Please observe the page limits by type of grant application:
Standard Grant: 6 pages maximum
Small Grant: 3 pages maximum
If you have a proposal with a low budget ($7,500 or below) and you cannot adequately describe the proposal in 3 pages for a Small Grant application, consider submitting it as a Standard Grant instead if preliminary data exist for your project. Standard Grants have a budget up to $50,000 but no minimum. Please note the features of the two grant types, described earlier. These grant types also differ by review criteria, which are addressed later in this tutorial.
The proposal consists of the following sections, all of which must fit within the page maximum for the grant type:
- Preliminary Work, if applicable
- Statement of Work
- Anticipated Outcome(s)
- Anticipated Pitfall(s)
To conserve page space in your application, delete the application instructions from your proposal. If the proposal exceeds the appropriate page maximum, it will be disqualified. An appendix (see next page) may be included as an additional page/s and is not considered part of the page maximum.
You may include an appendix at the end of Section D for form documents, such as a questionnaire or a scoring sheet, if this information will support the proposal. The appendix does not count against the page maximum specified for the type of grant in Section D. Proposal.
Please do not use the appendix to extend the description of your proposal, else your application will be disqualified.
Preliminary work is a requirement for a Standard grant, but optional for a Small grant.
If you or colleagues have produced preliminary data that may support your proposal, it will be helpful to present this information and show how this work leads in to your proposed study.
- Methods to be used may have been previously proven to work in your laboratory.
- Preliminary data suggest findings that may be confirmed in the proposed study.
- You demonstrate how your previous experience prepared you for this proposal.
Preliminary data provides a back-up to your proposal. If appropriate, include images, charts, or tables that clarify how your current proposal is a logical next step in your research.
If the preliminary work is not yours, clearly identify the source. Provide a reference if it is published.
If no preliminary work has been done, for example in a Small Grant application, state so in the application.
State the research problem and provide background information.
Prepare the reviewers for understanding your goals or the hypothesis you will test and the specific aims you hope to achieve. Persuade the reviewers that your proposal is significant.
To our knowledge, no studies have been undertaken to directly evaluate if the delivery gas used to administer isoflurane to rodents via nose cone impacts physiologic parameters. Therefore, we propose studies to verify our preliminary findings in mice and rats and to quantify the atelectasis through functional, histological, and imaging techniques.
Remember: only some reviewers may be familiar with your topic. Avoid jargon and provide all the information to help an unfamiliar person understand.
Describe the specific aim.
Consider these examples:
- Determine if delivery of isoflurane in 21% oxygen negatively impacts physiological parameters (e.g., body temperature, MAP, PaO2, PaCO2, and time to recovery) compared to delivery in 100% oxygen, in order to make rodent anesthesia guidelines based solidly on physiological data.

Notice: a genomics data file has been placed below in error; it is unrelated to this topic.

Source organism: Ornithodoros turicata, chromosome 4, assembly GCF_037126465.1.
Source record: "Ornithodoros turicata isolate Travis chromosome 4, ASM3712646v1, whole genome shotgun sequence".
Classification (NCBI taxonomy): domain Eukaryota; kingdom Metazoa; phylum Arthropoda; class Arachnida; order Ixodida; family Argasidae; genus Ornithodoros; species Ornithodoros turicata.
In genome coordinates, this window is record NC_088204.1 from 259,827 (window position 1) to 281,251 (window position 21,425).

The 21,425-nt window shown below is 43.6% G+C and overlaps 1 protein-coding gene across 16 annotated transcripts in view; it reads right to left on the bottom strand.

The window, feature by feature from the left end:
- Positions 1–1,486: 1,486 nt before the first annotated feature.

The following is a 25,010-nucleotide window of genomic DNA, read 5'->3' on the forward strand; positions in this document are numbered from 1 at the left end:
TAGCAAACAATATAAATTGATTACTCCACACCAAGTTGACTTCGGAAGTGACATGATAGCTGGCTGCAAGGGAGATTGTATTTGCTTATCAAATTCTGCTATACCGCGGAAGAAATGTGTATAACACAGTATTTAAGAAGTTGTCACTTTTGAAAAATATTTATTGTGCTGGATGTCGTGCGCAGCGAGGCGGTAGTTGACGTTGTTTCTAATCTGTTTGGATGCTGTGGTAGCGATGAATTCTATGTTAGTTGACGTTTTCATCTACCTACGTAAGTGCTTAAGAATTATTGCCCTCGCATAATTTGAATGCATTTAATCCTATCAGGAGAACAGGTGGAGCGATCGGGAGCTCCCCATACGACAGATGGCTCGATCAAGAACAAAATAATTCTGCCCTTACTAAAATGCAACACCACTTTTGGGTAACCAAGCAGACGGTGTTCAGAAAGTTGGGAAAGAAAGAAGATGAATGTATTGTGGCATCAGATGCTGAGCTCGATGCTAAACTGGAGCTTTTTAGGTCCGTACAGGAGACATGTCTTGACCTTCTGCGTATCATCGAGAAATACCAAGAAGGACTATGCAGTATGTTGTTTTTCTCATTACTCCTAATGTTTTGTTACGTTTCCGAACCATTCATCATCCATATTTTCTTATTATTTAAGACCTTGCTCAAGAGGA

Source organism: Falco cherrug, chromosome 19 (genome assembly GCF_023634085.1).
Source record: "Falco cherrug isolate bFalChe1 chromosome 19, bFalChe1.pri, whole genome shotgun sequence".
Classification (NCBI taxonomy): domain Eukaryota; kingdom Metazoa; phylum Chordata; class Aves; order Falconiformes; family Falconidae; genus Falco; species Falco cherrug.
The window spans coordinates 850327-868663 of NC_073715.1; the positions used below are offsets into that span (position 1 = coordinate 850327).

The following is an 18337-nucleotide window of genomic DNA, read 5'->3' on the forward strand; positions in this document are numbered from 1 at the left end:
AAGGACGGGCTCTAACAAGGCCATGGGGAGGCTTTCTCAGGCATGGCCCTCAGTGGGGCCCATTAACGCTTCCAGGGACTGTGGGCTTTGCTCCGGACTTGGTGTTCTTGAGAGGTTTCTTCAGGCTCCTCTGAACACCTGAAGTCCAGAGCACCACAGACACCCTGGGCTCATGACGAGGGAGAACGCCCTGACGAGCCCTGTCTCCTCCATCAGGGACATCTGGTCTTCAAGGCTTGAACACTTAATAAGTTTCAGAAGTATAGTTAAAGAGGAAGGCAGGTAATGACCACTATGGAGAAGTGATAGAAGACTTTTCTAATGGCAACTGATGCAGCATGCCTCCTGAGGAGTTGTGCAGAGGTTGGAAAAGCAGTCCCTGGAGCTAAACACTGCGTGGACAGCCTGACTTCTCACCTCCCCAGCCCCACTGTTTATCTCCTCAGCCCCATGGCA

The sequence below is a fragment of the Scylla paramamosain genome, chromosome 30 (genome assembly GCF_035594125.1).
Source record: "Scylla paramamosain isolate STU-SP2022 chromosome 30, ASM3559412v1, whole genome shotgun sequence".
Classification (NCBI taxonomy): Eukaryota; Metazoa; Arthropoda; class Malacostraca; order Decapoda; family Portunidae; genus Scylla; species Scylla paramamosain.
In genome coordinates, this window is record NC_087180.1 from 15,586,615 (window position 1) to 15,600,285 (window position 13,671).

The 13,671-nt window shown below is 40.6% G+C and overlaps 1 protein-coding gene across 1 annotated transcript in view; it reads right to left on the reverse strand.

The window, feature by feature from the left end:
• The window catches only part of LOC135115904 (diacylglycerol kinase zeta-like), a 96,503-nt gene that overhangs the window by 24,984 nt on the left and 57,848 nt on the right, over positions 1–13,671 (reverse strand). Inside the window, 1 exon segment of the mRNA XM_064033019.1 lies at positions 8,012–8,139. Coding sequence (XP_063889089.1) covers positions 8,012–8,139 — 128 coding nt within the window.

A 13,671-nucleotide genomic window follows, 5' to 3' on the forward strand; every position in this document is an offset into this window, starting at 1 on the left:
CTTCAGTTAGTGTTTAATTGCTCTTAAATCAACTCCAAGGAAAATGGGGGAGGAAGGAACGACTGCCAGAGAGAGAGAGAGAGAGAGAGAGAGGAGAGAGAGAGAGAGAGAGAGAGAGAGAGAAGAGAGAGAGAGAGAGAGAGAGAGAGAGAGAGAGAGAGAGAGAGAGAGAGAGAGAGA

- Determine the extent of alveolar atelectasis responsible for ventilation/perfusion inequality in rodents receiving inhalation anesthesia delivered in 100% oxygen.
Describe the experimental design, including study methods.
Describe the feasibility of the study and provide statistical justification for the numbers of animals being used. Include in your justification differences of sex and age.
Be clear and logical--you should provide a solid rationale for the use of the GLAS funds. How you justify your approach/methods can determine your success!
Do you have the resources and expertise to conduct the proposed study? Don’t describe equipment here as there is a follow-up section for facilities and equipment.
Describe the methods of data analysis and statistical analysis to be used, if applicable.
A common source of error in experimental design is the selection of an inappropriate statistical method. Often, such errors are not recognized until too late--when the study has been completed and the data are about to be analyzed. This error can lead to a reduction in the power of the statistical analysis, and consequently a lessening or even negation of the statistical significance of your findings. The scientific paper written in that scenario would be weaker than one utilizing the correct statistical method. Possibly, the paper may be flawed and not publishable in a peer-reviewed journal. As a scientific paper is the ultimate product of your research, carefully plan your statistical approach.
Choosing the right statistical method for your analysis is crucial and requires expertise. If possible, consult a statistician. Alternatively, confer with a mentor who is experienced in the same line of scientific inquiry and has a strong publication record.
What is the predicted timeline for completing the study?
A diagram may help others understand the sequence of events for a complex series of experiments.
Explain the possible immediate and long-term outcomes (significance) of the study that you predict will impact the laboratory animal science field.
- How may the expected results support the GLAS mission?
- Would the results possibly lead to a subsequent research study?
- Explain possible pitfalls and experimental design weaknesses in your experimental approach.
- Indicate how the risks of possible pitfalls will be managed.
See the hyperlinked example for how the possible pitfalls are to be managed in the sample proposal.
Sample Section D. 5. Pitfalls